Poetry of Robert Fisher
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Their first house was my womb,
Where everyday I heard them kicking,
The way dogs chase rabbits in their dreams.
Only boys begin exploring
While yet unformed.
They took up residence in me
For nearly a year.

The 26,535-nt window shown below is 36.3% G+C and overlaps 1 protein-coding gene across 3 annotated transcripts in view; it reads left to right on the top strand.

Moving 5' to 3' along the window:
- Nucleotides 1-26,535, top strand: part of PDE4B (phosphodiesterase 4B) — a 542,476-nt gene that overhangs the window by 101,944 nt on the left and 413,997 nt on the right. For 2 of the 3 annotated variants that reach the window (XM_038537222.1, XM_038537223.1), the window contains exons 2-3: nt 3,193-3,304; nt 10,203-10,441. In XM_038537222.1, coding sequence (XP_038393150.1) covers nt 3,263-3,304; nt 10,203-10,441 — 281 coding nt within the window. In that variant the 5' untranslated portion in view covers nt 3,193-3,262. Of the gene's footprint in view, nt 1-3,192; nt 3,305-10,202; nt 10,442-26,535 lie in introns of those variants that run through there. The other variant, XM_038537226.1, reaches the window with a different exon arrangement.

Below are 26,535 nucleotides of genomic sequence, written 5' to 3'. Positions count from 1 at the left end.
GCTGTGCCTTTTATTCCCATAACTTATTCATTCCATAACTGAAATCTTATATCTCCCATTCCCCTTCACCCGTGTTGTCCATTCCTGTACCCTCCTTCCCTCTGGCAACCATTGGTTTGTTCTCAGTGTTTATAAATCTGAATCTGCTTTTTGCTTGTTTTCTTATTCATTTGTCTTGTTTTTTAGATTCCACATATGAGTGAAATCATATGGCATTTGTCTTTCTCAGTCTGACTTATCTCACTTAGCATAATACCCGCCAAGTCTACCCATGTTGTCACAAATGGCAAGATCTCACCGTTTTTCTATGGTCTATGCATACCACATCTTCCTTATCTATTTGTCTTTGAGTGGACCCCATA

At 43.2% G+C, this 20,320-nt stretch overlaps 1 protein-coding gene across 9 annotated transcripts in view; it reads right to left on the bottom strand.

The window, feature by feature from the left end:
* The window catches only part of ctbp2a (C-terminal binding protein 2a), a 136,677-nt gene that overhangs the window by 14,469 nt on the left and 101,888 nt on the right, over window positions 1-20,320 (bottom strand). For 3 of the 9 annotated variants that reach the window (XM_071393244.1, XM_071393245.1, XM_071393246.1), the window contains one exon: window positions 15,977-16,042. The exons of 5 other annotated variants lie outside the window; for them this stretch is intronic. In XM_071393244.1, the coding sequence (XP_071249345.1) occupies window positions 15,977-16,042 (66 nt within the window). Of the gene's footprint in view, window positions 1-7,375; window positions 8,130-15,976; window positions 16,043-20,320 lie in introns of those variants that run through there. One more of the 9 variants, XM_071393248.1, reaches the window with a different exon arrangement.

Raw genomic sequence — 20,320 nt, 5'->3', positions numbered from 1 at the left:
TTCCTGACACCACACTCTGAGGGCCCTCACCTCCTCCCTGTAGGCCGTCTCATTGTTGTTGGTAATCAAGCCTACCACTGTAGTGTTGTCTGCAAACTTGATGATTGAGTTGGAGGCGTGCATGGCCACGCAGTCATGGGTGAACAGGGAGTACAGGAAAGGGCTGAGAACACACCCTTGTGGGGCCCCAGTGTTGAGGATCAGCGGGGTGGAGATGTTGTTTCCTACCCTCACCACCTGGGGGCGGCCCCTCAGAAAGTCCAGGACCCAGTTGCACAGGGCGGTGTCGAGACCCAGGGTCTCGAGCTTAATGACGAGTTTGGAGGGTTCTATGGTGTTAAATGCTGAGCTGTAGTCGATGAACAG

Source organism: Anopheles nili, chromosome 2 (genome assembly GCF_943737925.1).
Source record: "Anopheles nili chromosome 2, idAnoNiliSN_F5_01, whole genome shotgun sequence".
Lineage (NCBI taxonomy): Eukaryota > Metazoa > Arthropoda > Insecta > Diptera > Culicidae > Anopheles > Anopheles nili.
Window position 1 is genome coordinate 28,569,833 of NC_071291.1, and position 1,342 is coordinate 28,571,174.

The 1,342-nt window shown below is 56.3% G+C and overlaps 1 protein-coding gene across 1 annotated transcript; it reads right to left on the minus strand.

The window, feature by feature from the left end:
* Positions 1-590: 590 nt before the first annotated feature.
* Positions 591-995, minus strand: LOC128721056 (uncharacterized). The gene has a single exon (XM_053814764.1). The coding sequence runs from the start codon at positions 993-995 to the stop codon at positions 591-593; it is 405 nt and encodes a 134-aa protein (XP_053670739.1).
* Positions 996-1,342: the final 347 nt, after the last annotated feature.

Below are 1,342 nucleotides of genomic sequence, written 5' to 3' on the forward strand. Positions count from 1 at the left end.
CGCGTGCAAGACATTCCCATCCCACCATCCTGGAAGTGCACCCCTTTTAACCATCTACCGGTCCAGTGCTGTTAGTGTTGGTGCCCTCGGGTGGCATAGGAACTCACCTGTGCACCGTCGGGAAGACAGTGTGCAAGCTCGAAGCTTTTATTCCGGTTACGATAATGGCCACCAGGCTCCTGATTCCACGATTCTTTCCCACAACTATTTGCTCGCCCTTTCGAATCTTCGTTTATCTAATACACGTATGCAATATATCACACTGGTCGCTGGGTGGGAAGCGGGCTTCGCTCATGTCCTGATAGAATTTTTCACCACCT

What I ate became their muscles, teeth, bones.
Their patience at an end,
They were expelled into a cold, bright world,
Noisy and dry, but there was no turning back.
What I ate became my milk,
And they became strong.
In China I would have even turned
My placenta into a soup to fortify me
And them.
That was a lifetime ago —but when you were in Laos,
In a temple, cross-legged, silent,
I heard the raindrops drip from the palm leaves.

May 14th, 2017